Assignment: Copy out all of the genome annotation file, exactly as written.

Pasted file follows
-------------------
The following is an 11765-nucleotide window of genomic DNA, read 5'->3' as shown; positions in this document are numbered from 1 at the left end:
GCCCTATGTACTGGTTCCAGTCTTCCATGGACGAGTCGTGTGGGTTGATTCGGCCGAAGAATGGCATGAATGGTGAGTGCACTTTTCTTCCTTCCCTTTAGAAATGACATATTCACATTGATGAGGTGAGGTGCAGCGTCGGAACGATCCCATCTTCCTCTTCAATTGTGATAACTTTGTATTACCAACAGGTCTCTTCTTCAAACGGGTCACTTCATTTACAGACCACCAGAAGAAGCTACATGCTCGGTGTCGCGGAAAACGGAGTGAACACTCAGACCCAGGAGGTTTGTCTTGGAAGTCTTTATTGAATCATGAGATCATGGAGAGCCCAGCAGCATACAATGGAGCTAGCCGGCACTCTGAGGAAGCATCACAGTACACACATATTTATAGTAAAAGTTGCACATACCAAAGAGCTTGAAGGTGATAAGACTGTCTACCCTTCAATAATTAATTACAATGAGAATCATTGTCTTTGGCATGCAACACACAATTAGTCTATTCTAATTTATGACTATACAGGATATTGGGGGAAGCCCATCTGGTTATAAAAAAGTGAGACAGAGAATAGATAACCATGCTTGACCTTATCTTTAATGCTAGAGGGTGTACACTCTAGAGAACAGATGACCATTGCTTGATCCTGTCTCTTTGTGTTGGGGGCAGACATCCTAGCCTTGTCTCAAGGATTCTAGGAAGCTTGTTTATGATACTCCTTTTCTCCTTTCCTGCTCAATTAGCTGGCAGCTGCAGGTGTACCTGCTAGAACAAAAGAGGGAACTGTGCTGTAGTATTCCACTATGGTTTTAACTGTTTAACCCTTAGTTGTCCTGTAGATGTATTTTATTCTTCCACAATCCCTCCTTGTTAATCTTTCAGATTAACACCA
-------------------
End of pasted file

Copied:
The following is an 11765-nucleotide window of genomic DNA, read 5'->3' as shown; positions in this document are numbered from 1 at the left end:
GCCCTATGTACTGGTTCCAGTCTTCCATGGACGAGTCGTGTGGGTTGATTCGGCCGAAGAATGGCATGAATGGTGAGTGCACTTTTCTTCCTTCCCTTTAGAAATGACATATTCACATTGATGAGGTGAGGTGCAGCGTCGGAACGATCCCATCTTCCTCTTCAATTGTGATAACTTTGTATTACCAACAGGTCTCTTCTTCAAACGGGTCACTTCATTTACAGACCACCAGAAGAAGCTACATGCTCGGTGTCGCGGAAAACGGAGTGAACACTCAGACCCAGGAGGTTTGTCTTGGAAGTCTTTATTGAATCATGAGATCATGGAGAGCCCAGCAGCATACAATGGAGCTAGCCGGCACTCTGAGGAAGCATCACAGTACACACATATTTATAGTAAAAGTTGCACATACCAAAGAGCTTGAAGGTGATAAGACTGTCTACCCTTCAATAATTAATTACAATGAGAATCATTGTCTTTGGCATGCAACACACAATTAGTCTATTCTAATTTATGACTATACAGGATATTGGGGGAAGCCCATCTGGTTATAAAAAAGTGAGACAGAGAATAGATAACCATGCTTGACCTTATCTTTAATGCTAGAGGGTGTACACTCTAGAGAACAGATGACCATTGCTTGATCCTGTCTCTTTGTGTTGGGGGCAGACATCCTAGCCTTGTCTCAAGGATTCTAGGAAGCTTGTTTATGATACTCCTTTTCTCCTTTCCTGCTCAATTAGCTGGCAGCTGCAGGTGTACCTGCTAGAACAAAAGAGGGAACTGTGCTGTAGTATTCCACTATGGTTTTAACTGTTTAACCCTTAGTTGTCCTGTAGATGTATTTTATTCTTCCACAATCCCTCCTTGTTAATCTTTCAGATTAACACCA